Those of you who know a bit about us know we used to operate a bed and breakfast. The one thing you have lots of when you close your b&b is space. We went from living in ONE bedroom in a 9-bedroom house to having all those rooms to ourselves. All those rooms to fill with junk! Yes, it’s a hoarder’s paradise. . .
Anyhow, back when the house was converted into a b&b all but 4 closets were changed into bathrooms. The result is a bathroom-rich, closet-poor house. My shoes were spread through the entire house, crammed in various closets. They weren’t happy.
Last year I decided to take a room we’d been using as a sitting room–which had become more of a dust-gathering room–and convert it into a dressing room. Yes, a real-live dressing room. Just like in those historical romance novels I enjoy so much. . .
I have FINALLY finished everything and taken pictures. But first, here is a little about the torturous process.
Here are a couple before pictures of the sitting room, which has its own bathroom and wet bar (yeeeeessssss, that means my dressing room has its own wet bar!!):
And here is another, taken from the other direction. That arched doorway leads to our bedroom. That cow scull on the wall is genuine, certified, organic longhorn. Seriously. Unfortunately I had no wall space to accommodate it in the new Shoe Palace.
Once I took everything out of it (almost–see how those boxes of shoes have already sneaked in to check out their new home?) it looked like this:
I knew I didn’t want California Closets closets for two reasons: one, they wouldn’t fit the character of the adobe and viga construction and two, I couldn’t afford them. I decided I wanted something more rustic and rugged, so I settled on plumbing piping, which I’d seen used in a swanky too-cool clothing shop on my last visit to Toronto.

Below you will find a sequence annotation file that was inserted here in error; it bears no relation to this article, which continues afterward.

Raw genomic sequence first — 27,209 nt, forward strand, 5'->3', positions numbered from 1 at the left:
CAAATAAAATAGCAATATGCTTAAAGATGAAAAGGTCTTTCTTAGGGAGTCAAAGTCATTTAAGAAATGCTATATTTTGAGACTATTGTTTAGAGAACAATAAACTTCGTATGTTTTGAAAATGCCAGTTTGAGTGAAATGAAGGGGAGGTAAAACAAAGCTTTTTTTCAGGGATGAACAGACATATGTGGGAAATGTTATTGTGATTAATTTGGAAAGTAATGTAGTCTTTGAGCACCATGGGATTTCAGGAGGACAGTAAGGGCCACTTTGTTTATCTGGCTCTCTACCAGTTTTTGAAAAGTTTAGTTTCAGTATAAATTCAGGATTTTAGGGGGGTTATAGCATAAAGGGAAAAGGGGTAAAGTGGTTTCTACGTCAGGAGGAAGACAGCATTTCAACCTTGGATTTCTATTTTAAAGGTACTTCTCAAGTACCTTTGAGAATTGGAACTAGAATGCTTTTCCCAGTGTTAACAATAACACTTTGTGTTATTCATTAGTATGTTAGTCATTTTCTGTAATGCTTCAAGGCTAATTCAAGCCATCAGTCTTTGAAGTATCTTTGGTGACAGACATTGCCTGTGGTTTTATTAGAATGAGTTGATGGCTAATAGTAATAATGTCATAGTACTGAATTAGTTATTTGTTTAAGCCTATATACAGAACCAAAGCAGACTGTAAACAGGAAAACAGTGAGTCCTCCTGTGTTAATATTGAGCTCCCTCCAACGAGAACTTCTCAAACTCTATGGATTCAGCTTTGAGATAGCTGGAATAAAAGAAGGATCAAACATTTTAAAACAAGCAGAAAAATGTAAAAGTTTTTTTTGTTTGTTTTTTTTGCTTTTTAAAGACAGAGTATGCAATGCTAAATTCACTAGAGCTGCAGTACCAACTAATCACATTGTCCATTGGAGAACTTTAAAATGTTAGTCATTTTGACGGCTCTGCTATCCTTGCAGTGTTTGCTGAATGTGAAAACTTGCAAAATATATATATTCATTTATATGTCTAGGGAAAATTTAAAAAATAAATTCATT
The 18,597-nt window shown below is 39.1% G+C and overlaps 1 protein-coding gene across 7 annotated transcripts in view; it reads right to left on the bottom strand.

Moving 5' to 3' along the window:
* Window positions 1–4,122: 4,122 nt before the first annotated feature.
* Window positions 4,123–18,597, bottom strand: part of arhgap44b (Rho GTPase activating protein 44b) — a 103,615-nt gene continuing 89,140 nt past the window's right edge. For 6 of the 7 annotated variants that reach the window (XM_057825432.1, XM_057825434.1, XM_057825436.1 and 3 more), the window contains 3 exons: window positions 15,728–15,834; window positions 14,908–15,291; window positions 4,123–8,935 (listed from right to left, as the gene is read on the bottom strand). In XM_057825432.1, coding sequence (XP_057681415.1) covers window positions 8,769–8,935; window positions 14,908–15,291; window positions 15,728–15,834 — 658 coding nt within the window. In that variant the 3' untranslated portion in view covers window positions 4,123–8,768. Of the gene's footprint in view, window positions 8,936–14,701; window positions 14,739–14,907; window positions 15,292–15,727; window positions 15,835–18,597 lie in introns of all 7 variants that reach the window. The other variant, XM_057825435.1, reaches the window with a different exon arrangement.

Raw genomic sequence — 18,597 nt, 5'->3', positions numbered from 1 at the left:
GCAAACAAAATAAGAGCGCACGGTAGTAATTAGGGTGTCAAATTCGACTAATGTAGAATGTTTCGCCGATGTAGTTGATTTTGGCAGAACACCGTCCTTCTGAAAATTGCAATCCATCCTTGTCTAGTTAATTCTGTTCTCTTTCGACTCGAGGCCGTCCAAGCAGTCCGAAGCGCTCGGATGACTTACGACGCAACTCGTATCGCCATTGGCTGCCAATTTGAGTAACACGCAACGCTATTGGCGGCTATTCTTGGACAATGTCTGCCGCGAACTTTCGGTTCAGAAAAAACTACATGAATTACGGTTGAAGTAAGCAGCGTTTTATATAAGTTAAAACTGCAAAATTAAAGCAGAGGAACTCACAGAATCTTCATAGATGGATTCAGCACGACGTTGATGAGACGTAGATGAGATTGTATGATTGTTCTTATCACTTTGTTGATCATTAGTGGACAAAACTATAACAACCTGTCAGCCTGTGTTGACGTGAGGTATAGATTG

As usual, I’m kind of lousy with photographing every step. But the process is actually pretty straight forward. Decide on the size of unit you want and measure and then buy a whole pile of metal pipes, elbows, three-ways, and flanges for connecting the unit. The only tricky part (okay, so it turns out there is a SECOND tricky part, but I’ll get to that below) is accounting for the threads on each piece to make sure you end up with what you measured. That was a bit trial and error and many harsh words were spoken by me, to myself, because I had nobody else to blame.
Anyhow, I spray painted the pieces separately and then screwed them all together and spray painted them again. In the middle of all this it rained several times. Here is a picture I took after having to hustle everything back into the house when it rained, drag it back out afterward, and spray it again:
So, that’s a pretty eyeball-boggling photo, but you get the gist.
The second thing I hadn’t counted on was the irregular surface on the adobe walls and ceiling, none of which are flush or straight (part of the joy of adobe). This meant that each and every segment was a bit different and I had only measured in one place for each unit. Whoops! The good news is that plumbing pipes come in so many pieces and sizes! Yes, I just purchased a few 1/2 and 1/4 sections, spray painted and screwed those puppies on, and everything worked out just fine. The large pieces–the 4 and 5 foot hanging sections–I had cut at the lumber yard.
Here are a few pictures of experiments with different segments. You’ll notice, in the final picture, that some of the sections didn’t make the final cut. I realized that putting built-ins on small sections of wall wasn’t very economical. (For example, the picture below.) Luckily, I just propped up the pipe and used some scrap lumber for shelving to check this out before I actually screwed anything down.
Here is the work in progress. See how tidy I am?
And now for the fun pictures:
Yes! A sitting area to sip cocktails or tea!
And, finally. . . the Wall of Shoes: